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Friday, June 01, 2007

The Necessity: Ask The Right Question

I've watched writers over the years and know they are a creative bunch. The majority of them have some idea for a magazine article or a novel or a book, sit down and crank it out. Often they invest hours in the writing process and when it's completed, they turn and try to sell that manuscript to a magazine editor or a book publisher.

Because there are literally millions of these ideas, queries, book proposals and manuscripts in the jammed pipeline, the writer waits forever for a response from some editor or literary agent. They burn a path to their mailbox or their email box looking for some response. And often when that response comes, it's a rejection. That's when the self-doubts set in for the writer.

It's like the old chicken joke which has been around forever. What came first the chicken or the egg? Where in the creation process of the writing do you begin and write something that fills a need in the market? There are three large elements with this process: Messenger, Delivery System and Market. The majority of people believe they are the messenger, the book is the delivery system and they are trying to reach the market. It's a long-shot way of touching that market in my view because not enough research has been put into discovering the need of the market.

Yesterday I was fascinated with this transparent post from Thomas Nelson President and CEO Mike Hyatt. While the writer invests vast amounts of time and creative energy in their idea, the publisher has the real "skin in the game" (as some people would say) or financial investment. The publisher has created a product and most of that creation is based on their experience and some "gut" reaction. Mike makes a case for the publisher to do more research before they produce the product. I want to take this idea a bit further and encourage the writer to survey the marketplace before they write another book proposal or another query letter.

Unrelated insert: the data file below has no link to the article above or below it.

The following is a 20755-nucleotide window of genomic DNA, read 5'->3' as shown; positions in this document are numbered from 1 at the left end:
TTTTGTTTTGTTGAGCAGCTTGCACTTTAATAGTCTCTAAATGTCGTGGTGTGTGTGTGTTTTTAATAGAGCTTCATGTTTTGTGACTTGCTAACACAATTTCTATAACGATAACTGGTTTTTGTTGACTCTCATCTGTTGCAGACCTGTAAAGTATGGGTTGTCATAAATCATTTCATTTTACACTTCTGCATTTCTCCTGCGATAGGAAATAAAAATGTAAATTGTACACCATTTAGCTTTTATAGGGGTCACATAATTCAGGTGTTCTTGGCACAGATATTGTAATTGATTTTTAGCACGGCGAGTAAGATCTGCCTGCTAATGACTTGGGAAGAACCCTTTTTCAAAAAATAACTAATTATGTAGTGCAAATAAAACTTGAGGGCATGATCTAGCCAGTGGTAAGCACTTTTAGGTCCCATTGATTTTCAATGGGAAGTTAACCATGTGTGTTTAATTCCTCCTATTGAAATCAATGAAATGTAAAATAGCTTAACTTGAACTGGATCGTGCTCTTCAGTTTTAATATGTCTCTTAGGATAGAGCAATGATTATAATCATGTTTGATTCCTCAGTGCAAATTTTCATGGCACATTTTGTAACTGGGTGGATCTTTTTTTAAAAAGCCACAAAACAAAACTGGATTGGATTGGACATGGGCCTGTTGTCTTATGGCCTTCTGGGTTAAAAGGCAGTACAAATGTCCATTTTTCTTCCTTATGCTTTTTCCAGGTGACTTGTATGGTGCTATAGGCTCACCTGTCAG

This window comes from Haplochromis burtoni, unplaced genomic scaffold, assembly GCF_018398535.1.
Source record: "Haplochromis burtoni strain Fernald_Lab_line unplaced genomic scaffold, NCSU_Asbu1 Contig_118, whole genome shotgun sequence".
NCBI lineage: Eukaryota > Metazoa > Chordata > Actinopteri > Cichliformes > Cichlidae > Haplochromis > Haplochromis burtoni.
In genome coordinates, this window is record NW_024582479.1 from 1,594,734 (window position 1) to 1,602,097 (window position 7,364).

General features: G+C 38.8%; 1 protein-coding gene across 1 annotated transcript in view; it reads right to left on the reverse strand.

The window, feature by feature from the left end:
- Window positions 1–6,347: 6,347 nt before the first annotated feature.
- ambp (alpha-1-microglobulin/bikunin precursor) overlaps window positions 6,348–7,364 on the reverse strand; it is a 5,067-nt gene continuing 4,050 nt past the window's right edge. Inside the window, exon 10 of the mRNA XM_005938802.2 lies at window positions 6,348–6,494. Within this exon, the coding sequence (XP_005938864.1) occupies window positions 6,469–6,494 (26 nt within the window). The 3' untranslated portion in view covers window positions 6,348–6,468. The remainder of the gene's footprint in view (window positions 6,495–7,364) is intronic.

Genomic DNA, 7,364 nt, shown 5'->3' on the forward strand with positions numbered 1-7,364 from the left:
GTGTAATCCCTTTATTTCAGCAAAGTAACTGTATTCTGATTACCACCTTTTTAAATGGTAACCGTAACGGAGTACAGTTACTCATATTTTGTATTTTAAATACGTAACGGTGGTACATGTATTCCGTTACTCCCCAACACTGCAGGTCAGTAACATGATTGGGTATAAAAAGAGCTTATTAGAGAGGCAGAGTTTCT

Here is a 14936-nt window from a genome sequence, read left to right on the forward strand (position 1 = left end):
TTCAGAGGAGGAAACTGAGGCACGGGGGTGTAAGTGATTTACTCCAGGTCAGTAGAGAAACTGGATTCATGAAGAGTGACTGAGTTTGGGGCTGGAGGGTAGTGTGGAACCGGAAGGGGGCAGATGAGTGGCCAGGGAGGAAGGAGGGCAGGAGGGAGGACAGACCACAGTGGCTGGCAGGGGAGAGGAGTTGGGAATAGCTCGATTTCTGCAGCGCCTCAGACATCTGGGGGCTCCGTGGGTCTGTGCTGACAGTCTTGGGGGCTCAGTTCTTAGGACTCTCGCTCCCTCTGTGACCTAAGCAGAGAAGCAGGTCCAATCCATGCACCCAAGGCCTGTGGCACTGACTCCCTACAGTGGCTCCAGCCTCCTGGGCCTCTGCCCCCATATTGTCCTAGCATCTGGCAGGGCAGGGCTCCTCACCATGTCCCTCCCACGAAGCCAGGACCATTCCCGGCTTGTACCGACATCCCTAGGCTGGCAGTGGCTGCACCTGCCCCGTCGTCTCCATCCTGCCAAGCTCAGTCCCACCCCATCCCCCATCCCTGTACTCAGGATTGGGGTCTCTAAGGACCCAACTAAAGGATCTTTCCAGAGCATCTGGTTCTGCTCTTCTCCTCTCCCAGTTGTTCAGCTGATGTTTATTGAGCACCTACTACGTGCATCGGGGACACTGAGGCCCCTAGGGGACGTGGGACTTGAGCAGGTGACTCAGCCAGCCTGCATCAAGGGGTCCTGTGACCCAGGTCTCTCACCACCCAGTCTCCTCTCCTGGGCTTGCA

How do you survey your market? I'd suggest you use a tool called the Ask Database. Behind the scenes, I'm using this Ask Database to compile the questions and data for my free teleseminar next week (and other teleseminars that are in the planning stages). I hope you’ve asked your question about book proposals or the publishing process because I'm eager to gather your input. Each writer should be building a list of people they can survey. It's their market and they should be connecting with their readers to find out what they want--then write something that fills a need in that audience. You communicate to your audience on a regular basis through a newsletter like my FREE Right Writing News.

This process of asking the right question and meeting a market need is more important than ever for every writer. Why? We’ve been saying there were 170,000 new books published last year--and a very small percentage (something like less than 500 book titles sold over 5,000 copies--I've heard this statistic but can't lay my hands on it--so I'm hedging) actually sold. Here's the frightening detail: R. R. Bowker who compiles the statistics have reworked their method to compile the numbers. Now they estimate that over 290,000 books were published last year--a 120,000 jump from their previously published number of 170,000.

Whether the number was 170,000 or over 290,000, it's a huge number of new books--and many of those titles are entering the market but not selling. I return to my key point in this entry: Are you asking the right question and what are you doing to get your answers?